Working for the Common Good through Worldview Encounters: An Application in Teaching the Reformation at Catholic Colleges

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Bethany Kilcrease, Ph.D.

Abstract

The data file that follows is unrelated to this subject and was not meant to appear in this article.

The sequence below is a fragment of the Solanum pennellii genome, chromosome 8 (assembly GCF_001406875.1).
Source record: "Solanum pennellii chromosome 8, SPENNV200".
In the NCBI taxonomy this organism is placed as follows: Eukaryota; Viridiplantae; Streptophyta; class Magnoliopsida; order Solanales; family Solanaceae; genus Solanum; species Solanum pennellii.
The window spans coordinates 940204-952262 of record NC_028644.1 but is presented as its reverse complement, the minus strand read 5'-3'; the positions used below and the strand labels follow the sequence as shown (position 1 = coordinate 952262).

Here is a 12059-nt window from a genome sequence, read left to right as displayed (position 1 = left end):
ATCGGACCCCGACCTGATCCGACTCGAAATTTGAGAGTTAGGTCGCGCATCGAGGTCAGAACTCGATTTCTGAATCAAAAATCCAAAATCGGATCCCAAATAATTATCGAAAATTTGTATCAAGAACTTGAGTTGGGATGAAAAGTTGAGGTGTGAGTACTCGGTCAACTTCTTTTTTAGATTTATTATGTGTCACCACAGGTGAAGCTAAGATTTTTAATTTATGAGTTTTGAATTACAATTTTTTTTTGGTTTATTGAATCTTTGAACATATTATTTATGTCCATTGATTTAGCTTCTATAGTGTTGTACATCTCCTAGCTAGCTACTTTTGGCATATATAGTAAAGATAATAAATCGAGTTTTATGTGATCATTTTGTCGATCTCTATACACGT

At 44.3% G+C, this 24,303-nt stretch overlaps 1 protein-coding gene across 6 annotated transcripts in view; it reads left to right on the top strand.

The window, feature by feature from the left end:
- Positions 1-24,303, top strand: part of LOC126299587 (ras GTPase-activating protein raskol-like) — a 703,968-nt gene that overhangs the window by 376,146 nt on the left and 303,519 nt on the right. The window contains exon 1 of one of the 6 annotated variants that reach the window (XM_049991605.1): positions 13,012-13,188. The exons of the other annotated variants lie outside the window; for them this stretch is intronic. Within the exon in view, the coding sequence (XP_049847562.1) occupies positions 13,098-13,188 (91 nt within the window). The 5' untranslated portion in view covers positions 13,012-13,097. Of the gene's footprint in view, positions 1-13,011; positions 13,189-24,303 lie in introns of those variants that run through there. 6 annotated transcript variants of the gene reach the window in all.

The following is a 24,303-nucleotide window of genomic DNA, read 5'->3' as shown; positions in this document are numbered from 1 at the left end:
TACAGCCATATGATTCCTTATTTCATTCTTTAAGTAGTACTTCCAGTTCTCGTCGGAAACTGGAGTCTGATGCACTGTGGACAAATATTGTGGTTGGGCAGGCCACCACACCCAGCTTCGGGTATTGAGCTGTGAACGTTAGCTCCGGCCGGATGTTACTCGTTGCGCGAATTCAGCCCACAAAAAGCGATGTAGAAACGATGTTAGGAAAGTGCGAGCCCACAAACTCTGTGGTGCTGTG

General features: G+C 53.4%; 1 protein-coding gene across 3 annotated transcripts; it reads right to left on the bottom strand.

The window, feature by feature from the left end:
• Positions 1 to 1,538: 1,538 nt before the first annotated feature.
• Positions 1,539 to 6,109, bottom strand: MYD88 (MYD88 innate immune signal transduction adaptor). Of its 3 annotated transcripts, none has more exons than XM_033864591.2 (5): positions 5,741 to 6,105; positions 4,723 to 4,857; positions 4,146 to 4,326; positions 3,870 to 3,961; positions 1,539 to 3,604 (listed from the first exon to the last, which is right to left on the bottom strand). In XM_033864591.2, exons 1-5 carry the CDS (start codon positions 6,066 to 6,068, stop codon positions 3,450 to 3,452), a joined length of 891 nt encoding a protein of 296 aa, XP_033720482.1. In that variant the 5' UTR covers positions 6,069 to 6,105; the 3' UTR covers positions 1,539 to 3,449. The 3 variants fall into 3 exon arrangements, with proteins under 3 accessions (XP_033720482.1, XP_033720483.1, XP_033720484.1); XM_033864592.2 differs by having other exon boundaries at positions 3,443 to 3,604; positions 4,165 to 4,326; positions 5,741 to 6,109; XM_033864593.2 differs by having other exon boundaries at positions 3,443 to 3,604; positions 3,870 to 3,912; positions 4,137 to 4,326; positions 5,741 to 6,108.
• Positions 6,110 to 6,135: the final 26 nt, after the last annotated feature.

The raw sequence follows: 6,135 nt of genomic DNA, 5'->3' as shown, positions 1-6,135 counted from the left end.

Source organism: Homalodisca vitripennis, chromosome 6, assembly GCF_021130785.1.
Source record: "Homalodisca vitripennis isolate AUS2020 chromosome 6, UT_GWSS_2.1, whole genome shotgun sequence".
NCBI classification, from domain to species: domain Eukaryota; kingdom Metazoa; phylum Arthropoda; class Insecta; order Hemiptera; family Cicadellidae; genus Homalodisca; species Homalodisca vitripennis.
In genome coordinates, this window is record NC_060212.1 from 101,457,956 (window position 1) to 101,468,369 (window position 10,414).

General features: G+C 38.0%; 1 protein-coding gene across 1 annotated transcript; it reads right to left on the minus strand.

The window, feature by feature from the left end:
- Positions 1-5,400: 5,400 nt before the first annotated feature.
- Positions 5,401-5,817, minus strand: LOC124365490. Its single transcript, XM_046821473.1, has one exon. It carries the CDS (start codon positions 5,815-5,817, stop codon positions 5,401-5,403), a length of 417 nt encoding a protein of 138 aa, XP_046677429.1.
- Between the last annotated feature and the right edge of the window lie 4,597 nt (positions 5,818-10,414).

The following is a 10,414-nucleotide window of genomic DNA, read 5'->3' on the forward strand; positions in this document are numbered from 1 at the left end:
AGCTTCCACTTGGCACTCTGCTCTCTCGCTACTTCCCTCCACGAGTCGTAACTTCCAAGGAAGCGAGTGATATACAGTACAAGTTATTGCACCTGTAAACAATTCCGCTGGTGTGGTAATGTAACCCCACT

General education curricula at Catholic colleges ought to function as a training ground for refining the skills students will need to navigate a pluralist world. Students must, for instance, better understand existing social, political, and religious conditions around the world if they are to have the knowledge necessary to successfully negotiate and appreciate diverse contemporary environments. Learning about diverse religious perspectives and worldviews, in particular, ushers students into what researchers call “provocative encounters” that enable students to refine their own worldviews. The combination of understanding the views of others and a sophisticated commitment to one’s own worldview equips students to work with diverse others in service of the neighbor for the common good. This article concludes by exploring how teaching the history of the Protestant Reformation(s) in a general education history class can achieve these desired student learning outcomes. 

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